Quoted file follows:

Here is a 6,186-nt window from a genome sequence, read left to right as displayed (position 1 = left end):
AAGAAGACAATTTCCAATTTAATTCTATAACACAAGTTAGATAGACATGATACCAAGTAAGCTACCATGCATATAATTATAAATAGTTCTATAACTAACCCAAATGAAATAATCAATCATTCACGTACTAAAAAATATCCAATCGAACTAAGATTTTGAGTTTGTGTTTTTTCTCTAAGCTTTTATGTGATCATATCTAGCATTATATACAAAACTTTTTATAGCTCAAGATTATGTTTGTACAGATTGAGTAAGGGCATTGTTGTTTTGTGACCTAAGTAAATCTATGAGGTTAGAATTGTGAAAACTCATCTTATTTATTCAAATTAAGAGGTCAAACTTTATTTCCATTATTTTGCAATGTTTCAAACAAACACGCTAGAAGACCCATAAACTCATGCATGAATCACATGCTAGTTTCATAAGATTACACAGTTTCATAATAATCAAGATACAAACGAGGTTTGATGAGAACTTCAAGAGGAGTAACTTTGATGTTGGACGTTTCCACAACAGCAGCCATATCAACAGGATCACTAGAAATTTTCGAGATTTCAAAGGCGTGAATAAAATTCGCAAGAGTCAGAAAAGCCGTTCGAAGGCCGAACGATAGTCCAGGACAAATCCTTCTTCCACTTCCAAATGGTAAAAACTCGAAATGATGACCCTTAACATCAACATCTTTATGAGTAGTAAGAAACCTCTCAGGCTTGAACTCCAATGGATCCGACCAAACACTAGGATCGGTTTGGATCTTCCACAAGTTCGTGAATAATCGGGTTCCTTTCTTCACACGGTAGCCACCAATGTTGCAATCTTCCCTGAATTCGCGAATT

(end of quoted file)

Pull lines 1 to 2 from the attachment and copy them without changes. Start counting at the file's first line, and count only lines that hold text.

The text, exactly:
Here is a 6,186-nt window from a genome sequence, read left to right as displayed (position 1 = left end):
AAGAAGACAATTTCCAATTTAATTCTATAACACAAGTTAGATAGACATGATACCAAGTAAGCTACCATGCATATAATTATAAATAGTTCTATAACTAACCCAAATGAAATAATCAATCATTCACGTACTAAAAAATATCCAATCGAACTAAGATTTTGAGTTTGTGTTTTTTCTCTAAGCTTTTATGTGATCATATCTAGCATTATATACAAAACTTTTTATAGCTCAAGATTATGTTTGTACAGATTGAGTAAGGGCATTGTTGTTTTGTGACCTAAGTAAATCTATGAGGTTAGAATTGTGAAAACTCATCTTATTTATTCAAATTAAGAGGTCAAACTTTATTTCCATTATTTTGCAATGTTTCAAACAAACACGCTAGAAGACCCATAAACTCATGCATGAATCACATGCTAGTTTCATAAGATTACACAGTTTCATAATAATCAAGATACAAACGAGGTTTGATGAGAACTTCAAGAGGAGTAACTTTGATGTTGGACGTTTCCACAACAGCAGCCATATCAACAGGATCACTAGAAATTTTCGAGATTTCAAAGGCGTGAATAAAATTCGCAAGAGTCAGAAAAGCCGTTCGAAGGCCGAACGATAGTCCAGGACAAATCCTTCTTCCACTTCCAAATGGTAAAAACTCGAAATGATGACCCTTAACATCAACATCTTTATGAGTAGTAAGAAACCTCTCAGGCTTGAACTCCAATGGATCCGACCAAACACTAGGATCGGTTTGGATCTTCCACAAGTTCGTGAATAATCGGGTTCCTTTCTTCACACGGTAGCCACCAATGTTGCAATCTTCCCTGAATTCGCGAATT